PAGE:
The ESA space missions Euclid and Hera will be launched with two SpaceX Falcon9 vehicles


Left: Artist's impression of the Euclid spacecraft. Credit: ESA/ATG medialab (spacecraft); NASA, ESA, CXC, C. Ma, H. Ebeling and E. Barrett (University of Hawaii/IfA), et al. and STScI (background) Right: Illustration of the DART mission. Credit: NASA/Johns Hopkins APL

The European Space Agency (ESA) Council recently approved that Euclid and Hera space missions, in which the Institute of Space Sciences (ICE-CSIC) participate, will be launched with SpaceX Falcon9 vehicles in 2023 and 2024, respectively.

Euclid mission

Euclid is an ESA mission to map the geometry of the Universe and better understand their dark matter and dark energy mysterious components. The Institute of Space Sciences (ICE-CSIC) is part of the science team. The mission will investigate the geometry of the Universe and the evolution of cosmic structures by measuring shapes and redshifts of galaxies and clusters of galaxies out to distances when the Universe was of 10 billion years younger. In this way, Euclid will cover the entire period over which dark energy played a significant role in accelerating the expansion of the Universe.

Researchers from ICE-CSIC and the Institute of Space Studies in Catalonia (IEEC) Francisco J. Castander, Martin Crocce, Pablo Fosalba and Enrique Gaztañaga are members of the Euclid Consortium. F.J. Castander is a member of the Euclid Consortium Board where he served two years as Chair. He is also a member of the ESA Euclid Science Team. They are responsible, together with researchers from the Institute of High Energy Physics (IFAE), of delivering the Filter Wheel Assembly (FWA) of the Near Infrared Spectrograph and Photometer (NISP). ICE-CSIC and IEEC researchers lead the Simulation Organization Unit and are deputy coordinators of the Photometric Redshift Organization Unit of the Science Ground Segment. They also lead the Cosmological Simulations Science Working Group and actively participate as well in other Science Working Groups.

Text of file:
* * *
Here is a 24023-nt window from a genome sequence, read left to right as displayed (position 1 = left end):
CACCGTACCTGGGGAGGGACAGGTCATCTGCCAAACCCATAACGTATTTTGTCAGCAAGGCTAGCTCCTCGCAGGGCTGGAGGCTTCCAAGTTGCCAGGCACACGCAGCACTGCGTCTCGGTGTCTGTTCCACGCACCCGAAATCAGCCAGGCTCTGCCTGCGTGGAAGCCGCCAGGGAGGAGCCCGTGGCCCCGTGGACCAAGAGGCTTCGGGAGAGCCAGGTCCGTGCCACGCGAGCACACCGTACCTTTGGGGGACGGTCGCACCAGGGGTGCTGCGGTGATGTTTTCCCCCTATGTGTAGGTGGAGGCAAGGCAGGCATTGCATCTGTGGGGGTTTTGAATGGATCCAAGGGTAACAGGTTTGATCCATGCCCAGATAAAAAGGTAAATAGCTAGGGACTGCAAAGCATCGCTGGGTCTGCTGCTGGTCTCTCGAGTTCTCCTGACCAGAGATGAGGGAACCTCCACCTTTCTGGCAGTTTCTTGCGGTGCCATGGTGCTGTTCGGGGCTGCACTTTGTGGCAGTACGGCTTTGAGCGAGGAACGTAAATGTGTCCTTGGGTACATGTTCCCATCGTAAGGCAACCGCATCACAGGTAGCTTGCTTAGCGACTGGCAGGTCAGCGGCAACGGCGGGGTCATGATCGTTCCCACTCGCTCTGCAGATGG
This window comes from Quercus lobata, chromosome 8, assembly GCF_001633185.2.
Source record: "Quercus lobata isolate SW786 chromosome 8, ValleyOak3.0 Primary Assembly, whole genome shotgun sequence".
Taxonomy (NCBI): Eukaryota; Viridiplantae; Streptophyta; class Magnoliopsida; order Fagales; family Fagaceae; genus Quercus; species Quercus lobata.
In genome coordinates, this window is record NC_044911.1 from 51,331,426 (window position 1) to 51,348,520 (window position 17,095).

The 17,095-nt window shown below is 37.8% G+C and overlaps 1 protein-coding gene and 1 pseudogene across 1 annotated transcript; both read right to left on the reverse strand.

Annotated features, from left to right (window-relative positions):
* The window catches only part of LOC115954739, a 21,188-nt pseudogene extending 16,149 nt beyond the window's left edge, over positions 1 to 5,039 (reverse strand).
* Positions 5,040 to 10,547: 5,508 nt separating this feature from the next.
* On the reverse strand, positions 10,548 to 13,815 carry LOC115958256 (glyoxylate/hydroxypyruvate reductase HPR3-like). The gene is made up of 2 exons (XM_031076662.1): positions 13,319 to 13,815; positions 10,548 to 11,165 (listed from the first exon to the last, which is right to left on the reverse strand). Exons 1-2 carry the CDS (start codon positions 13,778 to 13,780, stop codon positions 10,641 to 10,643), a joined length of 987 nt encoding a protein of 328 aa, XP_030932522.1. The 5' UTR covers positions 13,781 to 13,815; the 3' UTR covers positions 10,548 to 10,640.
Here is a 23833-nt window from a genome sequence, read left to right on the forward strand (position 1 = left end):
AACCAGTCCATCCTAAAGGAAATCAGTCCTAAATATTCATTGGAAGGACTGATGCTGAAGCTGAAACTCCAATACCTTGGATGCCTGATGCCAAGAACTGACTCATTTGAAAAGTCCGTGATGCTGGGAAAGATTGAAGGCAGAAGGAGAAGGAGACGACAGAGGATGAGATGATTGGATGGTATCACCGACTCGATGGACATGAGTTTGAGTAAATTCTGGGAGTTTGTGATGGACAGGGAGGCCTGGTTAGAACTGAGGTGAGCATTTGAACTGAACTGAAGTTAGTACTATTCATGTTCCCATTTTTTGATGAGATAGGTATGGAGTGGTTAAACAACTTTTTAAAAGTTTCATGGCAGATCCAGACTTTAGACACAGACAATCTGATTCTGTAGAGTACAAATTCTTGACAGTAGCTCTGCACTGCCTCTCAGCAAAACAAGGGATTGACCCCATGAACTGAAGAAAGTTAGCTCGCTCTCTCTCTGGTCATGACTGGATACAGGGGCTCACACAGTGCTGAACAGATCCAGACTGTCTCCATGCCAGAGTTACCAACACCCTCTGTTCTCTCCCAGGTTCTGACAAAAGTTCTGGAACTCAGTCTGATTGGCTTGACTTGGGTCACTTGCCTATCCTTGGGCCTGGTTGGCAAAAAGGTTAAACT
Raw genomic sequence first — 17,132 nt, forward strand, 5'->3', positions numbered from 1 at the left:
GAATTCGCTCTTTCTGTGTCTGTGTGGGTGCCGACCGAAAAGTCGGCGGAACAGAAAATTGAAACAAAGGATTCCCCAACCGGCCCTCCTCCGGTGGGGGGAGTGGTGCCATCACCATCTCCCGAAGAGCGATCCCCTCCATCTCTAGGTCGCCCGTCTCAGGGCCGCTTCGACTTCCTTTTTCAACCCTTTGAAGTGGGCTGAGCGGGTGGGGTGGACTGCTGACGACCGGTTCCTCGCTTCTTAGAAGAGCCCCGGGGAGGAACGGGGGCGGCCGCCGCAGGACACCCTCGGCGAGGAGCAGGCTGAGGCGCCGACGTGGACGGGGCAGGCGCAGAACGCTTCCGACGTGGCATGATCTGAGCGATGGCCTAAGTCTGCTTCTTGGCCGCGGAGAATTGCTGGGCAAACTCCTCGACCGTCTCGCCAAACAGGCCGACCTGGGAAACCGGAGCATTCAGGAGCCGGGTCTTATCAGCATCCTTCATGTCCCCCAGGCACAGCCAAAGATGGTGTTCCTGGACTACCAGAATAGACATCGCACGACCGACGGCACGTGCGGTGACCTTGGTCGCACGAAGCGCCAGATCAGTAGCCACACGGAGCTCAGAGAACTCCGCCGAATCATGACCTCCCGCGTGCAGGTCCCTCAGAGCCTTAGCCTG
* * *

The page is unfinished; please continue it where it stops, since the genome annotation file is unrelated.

Hera mission

Hera is a European Space Agency (ESA) flagship Planetary Defender mission visiting the binary asteroid Didymos as a follow-up of NASA and Johns Hopkins Applied Physics Laboratory DART mission. The Double Asteroid Redirection Test (DART) is the first planetary defense dedicated mission. On September 27th, it successfully deflected an asteroid in a kinetic impact. Its target was a 160 meters sized asteroid called Dimorphos, currently being a satellite of a 760 meters in diameter asteroid named Didymos. Both asteroids are currently classified as Potentially Hazardous Asteroids and require further study because they can be considered prototypes of these dangerous bodies that might be source of risk for humans in case of a future collision.

Hera will map Didymos and Dimorphos in high resolution to study the impact crater and its consequences on Dimorphos. In addition, Hera will demonstrate new technologies to study asteroids like e.g. autonomous navigation under low gravity conditions, the use of state-of-the-art spectrometers, multispectral cameras, and radars to characterize the surface composition, mineralogy and inner structure of the Didymos system. In summary, Hera will be the first probe to rendezvous with a PHA binary system with unique scientific instrumentation capable to develop future strategies of planetary defense.

Josep M. Trigo-Rodríguez, principal investigator of the Meteorites, Minor Bodies and Planetary Sciences group at the Institute of Space Sciences (ICE-CSIC) and member of the Institute of Space Studies of Catalonia (IEEC), participates in both DART and HERA investigation teams providing key expertise in the study of the physico-chemical properties of asteroids and their rock-forming materials, usually arrived to the Earth as meteorites, or returned samples.



Institute of Space Sciences (ICE-CSIC) & Institut d'Estudis Espacials de Catalunya (IEEC)
Institute of Space Sciences (ICE-CSIC) & Institut d'Estudis Espacials de Catalunya (IEEC)

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